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Saudi arabian culture ppt

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    Saudi arabian culture ppt Saudi arabian culture ppt Presentation Transcript

    • By Apurupa Devi. V Roll No. 57 SAUDI ARABIA
    •  Capital and largest city Riyadh  Official languages Arabic  Religion Islam (official)  Government Absolute monarchy until 1992 - King Abdullah bin Abdulaziz - Crown Prince Salman bin Abdulaziz  Area - Total 870,000 sq m - Water (%) 0.7  Population - 2012 estimate 29,195,895 (43rd) - Density 12.3/km 2 (216th)  Currency Saudi riyal (SR) (SAR) Kingdom of Saudi Arabia
    •  Present king: Abdullah National animal:  National food : National emblem :
    •  Saudi Arabia officially known as the Kingdom of Saudi Arabia, is the largest Arab state in Western Asia.  It is the only nation with both a Red Sea coast and a Persian Gulf coast.  Saudi Arabia was founded by Abdulaziz bin Saud in 1932.  Saudi Arabia is sometimes called "the Land of the Two Holy Mosques”  With the world's second largest oil reserves and the world's sixth largest natural gas reserves, the Kingdom is categorized as a high income economy with 19th highest GDP in the world. INTRODUCTION
    • LARGEST CITIES Riyadh Jedda h Mecc a Medina
    • CULTURE OF SAUDI ARABIA  Alcoholic beverages are prohibited.  The weekend was Thursday and Friday.  Only two religious holidays are publicly recognized.  The left hand is considered unclean and reserved for hygiene.  Do not point at another person and do not eat with the left hand.  Men walking hand in hand is a sign a friendship.  Try not to cross your legs when sitting. Never show the bottom of your feet.  The "thumbs up" gesture is offensive.  Avoid admiring an item too much, you host may feel obligated to give it to you. When offered a gift, it is impolite to refuse.  Public expression of opinion about domestic , political or social matters is discouraged.  The limitations on behavior and dress are strictly enforced both legally and socially.  Almost all restaurants have a separate entrance and eating area for families, and another entrance and eating area for men who are unaccompanied by women.
    • DRESS CODE  Saudi Arabian dress strictly follows the principles of hijab .  The predominantly loose and flowing, but covering, garments are suited to Saudi Arabia's desert climate.  Traditionally, men usually wear an ankle length garment woven from wool or cotton, with a keffiyeh or a ghutra worn on the head.  Women's clothes are decorated with tribal motifs, coins, sequins, metallic thread, and appliques.  Women are required to wear an abaya when in public.  Business women should make certain that their collarbones and knees are covered and that their clothes are not form-fitting.
    • POLITICS OF SAUDI ARABIA  The Quran and the Sunnah are declared to be the country's constitution.  No written modern constitution.  Only Arab nation with no elections.  No political parties nor elections are permitted.  On 25 September 2011, Saudi Arabia's King Abdullah has announced that women will have the right to stand and vote in future local elections.
    • EDUCATION IN SAUDI ARABIA  Education is free at all levels. A large part of the curriculum at all levels is devoted to Islam.  As few girls attend school, this disproportion is reflected in the rate of literacy.  Women typically receive college instruction in segregated institutions.  The study of Islam dominates the Saudi educational system.
    • LEGAL SYSTEM OF SAUDI ARABIA  The primary source of law is the Islamic Sharia.  Capital and physical punishments are imposed by Saudi courts.  Lashings are a common form of punishment.  Homosexual rights are not recognized.  Retaliatory punishments are practised.  Families of someone unlawfully killed can choose between demanding the death penalty or granting clemency in return for a payment of diyya, or blood money, by the perpetrator.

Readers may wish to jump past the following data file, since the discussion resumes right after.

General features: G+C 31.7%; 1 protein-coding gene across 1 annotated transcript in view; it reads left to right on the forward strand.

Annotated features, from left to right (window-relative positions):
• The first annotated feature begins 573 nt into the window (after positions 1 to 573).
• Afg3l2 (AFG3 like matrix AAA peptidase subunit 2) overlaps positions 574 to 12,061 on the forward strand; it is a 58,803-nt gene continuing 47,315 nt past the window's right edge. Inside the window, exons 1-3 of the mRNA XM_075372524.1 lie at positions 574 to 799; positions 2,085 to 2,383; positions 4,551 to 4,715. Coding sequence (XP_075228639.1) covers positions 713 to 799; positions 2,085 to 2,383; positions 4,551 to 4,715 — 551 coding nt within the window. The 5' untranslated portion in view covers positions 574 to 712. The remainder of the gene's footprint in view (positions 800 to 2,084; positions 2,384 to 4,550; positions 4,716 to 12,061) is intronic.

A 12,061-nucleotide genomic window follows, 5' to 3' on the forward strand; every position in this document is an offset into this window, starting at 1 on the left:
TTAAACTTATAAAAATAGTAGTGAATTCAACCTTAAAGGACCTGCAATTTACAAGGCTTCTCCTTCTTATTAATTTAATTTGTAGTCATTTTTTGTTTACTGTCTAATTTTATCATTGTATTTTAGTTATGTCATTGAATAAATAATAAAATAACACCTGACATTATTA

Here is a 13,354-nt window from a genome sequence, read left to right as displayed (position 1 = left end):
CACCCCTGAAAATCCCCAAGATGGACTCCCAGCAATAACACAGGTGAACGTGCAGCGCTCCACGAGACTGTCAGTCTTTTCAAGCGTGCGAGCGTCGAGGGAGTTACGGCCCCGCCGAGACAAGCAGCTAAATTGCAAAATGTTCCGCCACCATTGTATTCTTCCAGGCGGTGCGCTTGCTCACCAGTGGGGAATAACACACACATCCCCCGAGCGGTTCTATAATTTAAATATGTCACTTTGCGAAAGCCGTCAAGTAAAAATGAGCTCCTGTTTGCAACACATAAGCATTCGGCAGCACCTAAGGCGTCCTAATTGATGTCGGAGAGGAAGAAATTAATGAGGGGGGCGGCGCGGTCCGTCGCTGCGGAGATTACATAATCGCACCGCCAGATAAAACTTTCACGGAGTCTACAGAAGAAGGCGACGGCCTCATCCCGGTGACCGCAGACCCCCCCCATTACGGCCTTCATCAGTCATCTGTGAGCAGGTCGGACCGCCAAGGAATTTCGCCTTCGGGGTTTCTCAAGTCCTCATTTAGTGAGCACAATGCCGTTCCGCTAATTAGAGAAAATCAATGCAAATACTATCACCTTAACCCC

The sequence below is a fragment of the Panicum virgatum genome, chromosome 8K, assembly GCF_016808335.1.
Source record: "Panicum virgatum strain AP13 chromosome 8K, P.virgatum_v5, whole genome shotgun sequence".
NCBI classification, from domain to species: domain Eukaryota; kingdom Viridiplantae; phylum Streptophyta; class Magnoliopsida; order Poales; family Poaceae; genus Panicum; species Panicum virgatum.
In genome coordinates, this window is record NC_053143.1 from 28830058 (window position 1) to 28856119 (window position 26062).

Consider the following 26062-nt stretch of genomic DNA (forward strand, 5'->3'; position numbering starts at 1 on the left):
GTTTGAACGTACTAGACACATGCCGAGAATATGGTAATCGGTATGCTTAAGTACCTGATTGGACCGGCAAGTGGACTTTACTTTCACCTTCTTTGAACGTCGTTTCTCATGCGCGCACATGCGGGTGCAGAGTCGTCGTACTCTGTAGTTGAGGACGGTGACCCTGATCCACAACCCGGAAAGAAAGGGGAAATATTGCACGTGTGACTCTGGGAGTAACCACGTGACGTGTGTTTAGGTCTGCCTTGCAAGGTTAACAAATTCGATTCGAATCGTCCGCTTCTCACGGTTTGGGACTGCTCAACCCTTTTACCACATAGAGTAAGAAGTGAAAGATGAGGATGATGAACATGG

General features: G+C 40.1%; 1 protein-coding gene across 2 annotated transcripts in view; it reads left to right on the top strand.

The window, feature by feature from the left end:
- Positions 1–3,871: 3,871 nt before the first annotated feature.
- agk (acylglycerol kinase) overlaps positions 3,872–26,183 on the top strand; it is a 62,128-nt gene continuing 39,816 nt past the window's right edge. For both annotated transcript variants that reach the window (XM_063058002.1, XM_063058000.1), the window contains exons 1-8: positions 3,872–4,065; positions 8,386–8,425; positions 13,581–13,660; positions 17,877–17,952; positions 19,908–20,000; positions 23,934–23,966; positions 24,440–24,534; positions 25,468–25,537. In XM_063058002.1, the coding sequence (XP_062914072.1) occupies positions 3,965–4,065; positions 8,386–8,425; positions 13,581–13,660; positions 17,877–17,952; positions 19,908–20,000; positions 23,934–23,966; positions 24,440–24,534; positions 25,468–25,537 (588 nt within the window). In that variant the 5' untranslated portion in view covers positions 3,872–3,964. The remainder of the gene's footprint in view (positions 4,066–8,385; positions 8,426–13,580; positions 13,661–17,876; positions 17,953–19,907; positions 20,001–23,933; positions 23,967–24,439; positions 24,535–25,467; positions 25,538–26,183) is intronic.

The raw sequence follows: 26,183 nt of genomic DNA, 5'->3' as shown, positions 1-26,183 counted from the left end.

• ENTERTAINMENT, ARTS, SPORTS AND CUISINE  Music and dance have always been part of Saudi life.  Bedouin poetry, known as nabaṭī, is still very popular. Censorship has limited the development of Saudi literature.  Football is the national sport in Saudi Arabia.  Pork is not consumed and other animals are slaughtered in accordance with halal.  Coffee, served in the Turkish style, is the traditional beverage.  Cinemas are numerous in 1970s.
    • WOMEN'S RIGHTS IN SAUDI ARABIA  In Saudi Arabia the women have few political rights due to the government's discriminatory policies.  Under Saudi law, every adult female must have a male relative as her "guardian.  Women are also said to have faced discrimination in the courts, where the testimony of one man equals that of two women.  Polygamy is permitted for men.  The average age at first marriage among Saudi females is 25 years in Saudi Arabia. Child marriage exists in Saudi Arabia, however it is not common.  The religious police, known as the mutawa impose many restrictions on women in public in Saudi Arabia.  There is also effectively a ban on women driving.
    • FAMILY VALUES  Saudis are cognizant (aware) of their heritage, their clan, and their extended family, as well as their nuclear family.  Saudis take their responsibilities to their family quite seriously.  Families tend to be large and the extended family is quite close.  The individual derives a social network and assistance in times of need from the family.
    • MEETING ETIQUETTE  Men shake hands. Good friends may greet each other with a handshake and a kiss on each cheek.  Women generally hug and kiss close friends.  Men and women would not greet each other in public If from outside the family.  When Saudis greet each other they take their time and converse about general things
    • GIFT GIVING ETIQUETTE  Gifts are not the norm as in many other countries. If you are invited to a Saudi's house bring something small as a thank you.  Flowers do not make good gifts from a man, although a woman could give them to her hostess.  Never give alcohol unless you are positive they partake.  Gifts are not opened when received